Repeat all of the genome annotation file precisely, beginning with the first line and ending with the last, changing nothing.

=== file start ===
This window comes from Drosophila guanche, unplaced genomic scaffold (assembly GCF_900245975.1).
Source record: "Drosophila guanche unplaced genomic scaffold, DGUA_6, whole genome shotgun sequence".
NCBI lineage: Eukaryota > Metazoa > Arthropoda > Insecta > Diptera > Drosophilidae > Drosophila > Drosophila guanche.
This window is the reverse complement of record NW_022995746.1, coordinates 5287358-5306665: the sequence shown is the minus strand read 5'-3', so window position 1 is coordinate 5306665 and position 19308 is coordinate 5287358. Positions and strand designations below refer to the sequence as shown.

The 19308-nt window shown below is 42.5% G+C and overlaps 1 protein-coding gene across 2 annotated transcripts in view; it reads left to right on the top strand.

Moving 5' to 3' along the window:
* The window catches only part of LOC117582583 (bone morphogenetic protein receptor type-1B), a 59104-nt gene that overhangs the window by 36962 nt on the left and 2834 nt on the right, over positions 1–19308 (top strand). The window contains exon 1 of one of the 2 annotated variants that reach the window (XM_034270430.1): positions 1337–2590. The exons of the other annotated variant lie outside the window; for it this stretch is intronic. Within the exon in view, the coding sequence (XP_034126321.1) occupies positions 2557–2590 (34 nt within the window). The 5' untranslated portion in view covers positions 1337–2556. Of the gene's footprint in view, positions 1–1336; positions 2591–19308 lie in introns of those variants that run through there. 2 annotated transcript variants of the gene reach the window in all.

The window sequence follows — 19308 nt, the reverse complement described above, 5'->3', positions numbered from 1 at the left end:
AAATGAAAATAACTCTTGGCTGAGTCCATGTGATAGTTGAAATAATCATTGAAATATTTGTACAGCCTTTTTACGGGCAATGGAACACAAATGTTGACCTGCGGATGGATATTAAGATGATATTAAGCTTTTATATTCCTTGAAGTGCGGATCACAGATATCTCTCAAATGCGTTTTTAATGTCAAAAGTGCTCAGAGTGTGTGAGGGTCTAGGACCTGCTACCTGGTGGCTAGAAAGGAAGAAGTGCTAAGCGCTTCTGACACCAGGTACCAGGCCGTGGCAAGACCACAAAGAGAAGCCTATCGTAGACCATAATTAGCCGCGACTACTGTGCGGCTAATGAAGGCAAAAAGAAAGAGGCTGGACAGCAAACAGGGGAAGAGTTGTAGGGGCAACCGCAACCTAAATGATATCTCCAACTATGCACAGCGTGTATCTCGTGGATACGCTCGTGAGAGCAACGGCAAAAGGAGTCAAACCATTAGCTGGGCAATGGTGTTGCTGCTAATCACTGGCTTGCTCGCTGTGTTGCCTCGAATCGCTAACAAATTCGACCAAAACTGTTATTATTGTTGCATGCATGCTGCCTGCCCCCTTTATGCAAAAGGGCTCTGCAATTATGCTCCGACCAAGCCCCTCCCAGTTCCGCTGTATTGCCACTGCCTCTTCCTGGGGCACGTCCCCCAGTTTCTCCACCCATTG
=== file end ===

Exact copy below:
This window comes from Drosophila guanche, unplaced genomic scaffold (assembly GCF_900245975.1).
Source record: "Drosophila guanche unplaced genomic scaffold, DGUA_6, whole genome shotgun sequence".
NCBI lineage: Eukaryota > Metazoa > Arthropoda > Insecta > Diptera > Drosophilidae > Drosophila > Drosophila guanche.
This window is the reverse complement of record NW_022995746.1, coordinates 5287358-5306665: the sequence shown is the minus strand read 5'-3', so window position 1 is coordinate 5306665 and position 19308 is coordinate 5287358. Positions and strand designations below refer to the sequence as shown.

The 19308-nt window shown below is 42.5% G+C and overlaps 1 protein-coding gene across 2 annotated transcripts in view; it reads left to right on the top strand.

Moving 5' to 3' along the window:
* The window catches only part of LOC117582583 (bone morphogenetic protein receptor type-1B), a 59104-nt gene that overhangs the window by 36962 nt on the left and 2834 nt on the right, over positions 1–19308 (top strand). The window contains exon 1 of one of the 2 annotated variants that reach the window (XM_034270430.1): positions 1337–2590. The exons of the other annotated variant lie outside the window; for it this stretch is intronic. Within the exon in view, the coding sequence (XP_034126321.1) occupies positions 2557–2590 (34 nt within the window). The 5' untranslated portion in view covers positions 1337–2556. Of the gene's footprint in view, positions 1–1336; positions 2591–19308 lie in introns of those variants that run through there. 2 annotated transcript variants of the gene reach the window in all.

The window sequence follows — 19308 nt, the reverse complement described above, 5'->3', positions numbered from 1 at the left end:
AAATGAAAATAACTCTTGGCTGAGTCCATGTGATAGTTGAAATAATCATTGAAATATTTGTACAGCCTTTTTACGGGCAATGGAACACAAATGTTGACCTGCGGATGGATATTAAGATGATATTAAGCTTTTATATTCCTTGAAGTGCGGATCACAGATATCTCTCAAATGCGTTTTTAATGTCAAAAGTGCTCAGAGTGTGTGAGGGTCTAGGACCTGCTACCTGGTGGCTAGAAAGGAAGAAGTGCTAAGCGCTTCTGACACCAGGTACCAGGCCGTGGCAAGACCACAAAGAGAAGCCTATCGTAGACCATAATTAGCCGCGACTACTGTGCGGCTAATGAAGGCAAAAAGAAAGAGGCTGGACAGCAAACAGGGGAAGAGTTGTAGGGGCAACCGCAACCTAAATGATATCTCCAACTATGCACAGCGTGTATCTCGTGGATACGCTCGTGAGAGCAACGGCAAAAGGAGTCAAACCATTAGCTGGGCAATGGTGTTGCTGCTAATCACTGGCTTGCTCGCTGTGTTGCCTCGAATCGCTAACAAATTCGACCAAAACTGTTATTATTGTTGCATGCATGCTGCCTGCCCCCTTTATGCAAAAGGGCTCTGCAATTATGCTCCGACCAAGCCCCTCCCAGTTCCGCTGTATTGCCACTGCCTCTTCCTGGGGCACGTCCCCCAGTTTCTCCACCCATTG